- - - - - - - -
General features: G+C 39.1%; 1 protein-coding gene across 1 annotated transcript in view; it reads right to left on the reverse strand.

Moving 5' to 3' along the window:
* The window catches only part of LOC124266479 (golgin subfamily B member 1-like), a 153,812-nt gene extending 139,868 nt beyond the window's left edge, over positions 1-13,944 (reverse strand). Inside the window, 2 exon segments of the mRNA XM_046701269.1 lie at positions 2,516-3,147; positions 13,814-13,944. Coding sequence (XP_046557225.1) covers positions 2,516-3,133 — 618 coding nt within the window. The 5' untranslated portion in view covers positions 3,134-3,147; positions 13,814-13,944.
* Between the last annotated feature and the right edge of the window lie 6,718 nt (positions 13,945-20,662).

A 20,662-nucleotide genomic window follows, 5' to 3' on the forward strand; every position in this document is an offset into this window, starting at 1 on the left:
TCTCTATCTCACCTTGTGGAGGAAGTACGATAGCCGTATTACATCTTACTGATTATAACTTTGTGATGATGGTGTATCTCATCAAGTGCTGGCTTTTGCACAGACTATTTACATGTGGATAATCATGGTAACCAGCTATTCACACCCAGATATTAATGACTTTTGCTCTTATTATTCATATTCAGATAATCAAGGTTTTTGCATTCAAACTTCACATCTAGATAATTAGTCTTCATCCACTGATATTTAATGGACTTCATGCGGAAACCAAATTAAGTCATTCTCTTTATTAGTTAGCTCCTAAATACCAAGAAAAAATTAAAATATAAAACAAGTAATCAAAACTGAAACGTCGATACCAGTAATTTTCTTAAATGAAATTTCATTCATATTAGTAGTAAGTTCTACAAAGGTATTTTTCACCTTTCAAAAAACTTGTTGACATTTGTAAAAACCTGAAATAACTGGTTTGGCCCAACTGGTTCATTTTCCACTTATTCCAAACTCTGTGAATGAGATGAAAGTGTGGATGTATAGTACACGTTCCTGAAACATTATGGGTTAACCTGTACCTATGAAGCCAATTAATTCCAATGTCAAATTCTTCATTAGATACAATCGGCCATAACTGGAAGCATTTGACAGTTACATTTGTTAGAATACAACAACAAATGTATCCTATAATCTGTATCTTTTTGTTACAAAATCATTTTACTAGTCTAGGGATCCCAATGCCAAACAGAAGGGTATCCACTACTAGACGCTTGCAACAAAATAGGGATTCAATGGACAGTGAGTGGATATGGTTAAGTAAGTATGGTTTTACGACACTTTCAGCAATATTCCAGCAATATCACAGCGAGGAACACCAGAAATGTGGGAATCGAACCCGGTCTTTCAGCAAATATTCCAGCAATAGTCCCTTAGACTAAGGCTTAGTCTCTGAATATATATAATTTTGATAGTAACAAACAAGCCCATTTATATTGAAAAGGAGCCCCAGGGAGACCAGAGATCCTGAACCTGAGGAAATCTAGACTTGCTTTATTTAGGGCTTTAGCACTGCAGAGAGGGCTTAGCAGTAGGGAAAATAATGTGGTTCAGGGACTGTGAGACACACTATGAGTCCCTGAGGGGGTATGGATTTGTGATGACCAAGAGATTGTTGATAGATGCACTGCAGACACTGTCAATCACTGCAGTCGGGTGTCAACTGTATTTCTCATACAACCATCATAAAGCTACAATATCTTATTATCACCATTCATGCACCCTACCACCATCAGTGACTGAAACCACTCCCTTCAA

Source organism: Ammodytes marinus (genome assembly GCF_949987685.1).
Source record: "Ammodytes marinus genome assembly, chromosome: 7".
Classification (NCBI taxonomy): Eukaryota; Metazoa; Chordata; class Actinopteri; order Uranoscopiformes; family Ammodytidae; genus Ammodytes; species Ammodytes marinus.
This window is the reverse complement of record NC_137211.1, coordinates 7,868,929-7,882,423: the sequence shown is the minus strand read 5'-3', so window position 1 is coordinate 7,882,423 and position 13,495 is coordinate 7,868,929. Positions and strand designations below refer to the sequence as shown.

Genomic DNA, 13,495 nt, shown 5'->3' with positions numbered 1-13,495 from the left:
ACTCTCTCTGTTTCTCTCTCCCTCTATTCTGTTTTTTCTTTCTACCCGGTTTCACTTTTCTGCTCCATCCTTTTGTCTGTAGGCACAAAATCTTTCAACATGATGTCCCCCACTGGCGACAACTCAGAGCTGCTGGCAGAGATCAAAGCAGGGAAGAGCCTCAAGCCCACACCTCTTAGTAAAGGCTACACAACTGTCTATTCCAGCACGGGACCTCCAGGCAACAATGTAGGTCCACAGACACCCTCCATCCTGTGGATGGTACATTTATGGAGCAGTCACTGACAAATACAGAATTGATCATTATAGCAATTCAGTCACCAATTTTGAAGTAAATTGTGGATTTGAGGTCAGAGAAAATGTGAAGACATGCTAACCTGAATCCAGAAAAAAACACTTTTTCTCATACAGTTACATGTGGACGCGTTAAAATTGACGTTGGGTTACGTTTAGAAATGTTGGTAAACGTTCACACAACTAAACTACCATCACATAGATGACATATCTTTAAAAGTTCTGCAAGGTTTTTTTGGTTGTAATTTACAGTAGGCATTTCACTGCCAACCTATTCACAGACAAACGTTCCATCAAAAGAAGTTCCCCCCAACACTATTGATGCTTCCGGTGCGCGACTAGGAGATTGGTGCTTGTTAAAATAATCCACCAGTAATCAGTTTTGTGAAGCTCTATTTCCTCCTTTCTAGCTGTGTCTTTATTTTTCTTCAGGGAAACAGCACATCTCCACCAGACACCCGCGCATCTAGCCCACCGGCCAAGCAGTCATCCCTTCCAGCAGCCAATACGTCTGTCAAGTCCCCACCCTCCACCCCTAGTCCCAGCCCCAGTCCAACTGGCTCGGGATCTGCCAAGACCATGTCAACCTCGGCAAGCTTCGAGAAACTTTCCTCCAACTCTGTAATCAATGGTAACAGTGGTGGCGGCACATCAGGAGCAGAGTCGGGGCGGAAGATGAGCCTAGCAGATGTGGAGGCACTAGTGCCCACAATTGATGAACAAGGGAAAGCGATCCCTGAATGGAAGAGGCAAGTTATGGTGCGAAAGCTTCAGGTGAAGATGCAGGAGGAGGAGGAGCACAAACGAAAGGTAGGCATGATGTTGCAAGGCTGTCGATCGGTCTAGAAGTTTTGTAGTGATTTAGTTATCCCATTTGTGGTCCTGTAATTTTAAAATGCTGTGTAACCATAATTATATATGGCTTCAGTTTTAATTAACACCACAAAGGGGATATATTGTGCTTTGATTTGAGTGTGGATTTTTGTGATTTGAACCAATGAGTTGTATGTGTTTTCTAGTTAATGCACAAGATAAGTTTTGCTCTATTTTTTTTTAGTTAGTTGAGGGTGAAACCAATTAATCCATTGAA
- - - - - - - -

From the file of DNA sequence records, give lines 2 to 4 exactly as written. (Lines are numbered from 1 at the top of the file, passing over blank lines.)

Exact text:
Moving 5' to 3' along the window:
* The window catches only part of LOC124266479 (golgin subfamily B member 1-like), a 153,812-nt gene extending 139,868 nt beyond the window's left edge, over positions 1-13,944 (reverse strand). Inside the window, 2 exon segments of the mRNA XM_046701269.1 lie at positions 2,516-3,147; positions 13,814-13,944. Coding sequence (XP_046557225.1) covers positions 2,516-3,133 — 618 coding nt within the window. The 5' untranslated portion in view covers positions 3,134-3,147; positions 13,814-13,944.
* Between the last annotated feature and the right edge of the window lie 6,718 nt (positions 13,945-20,662).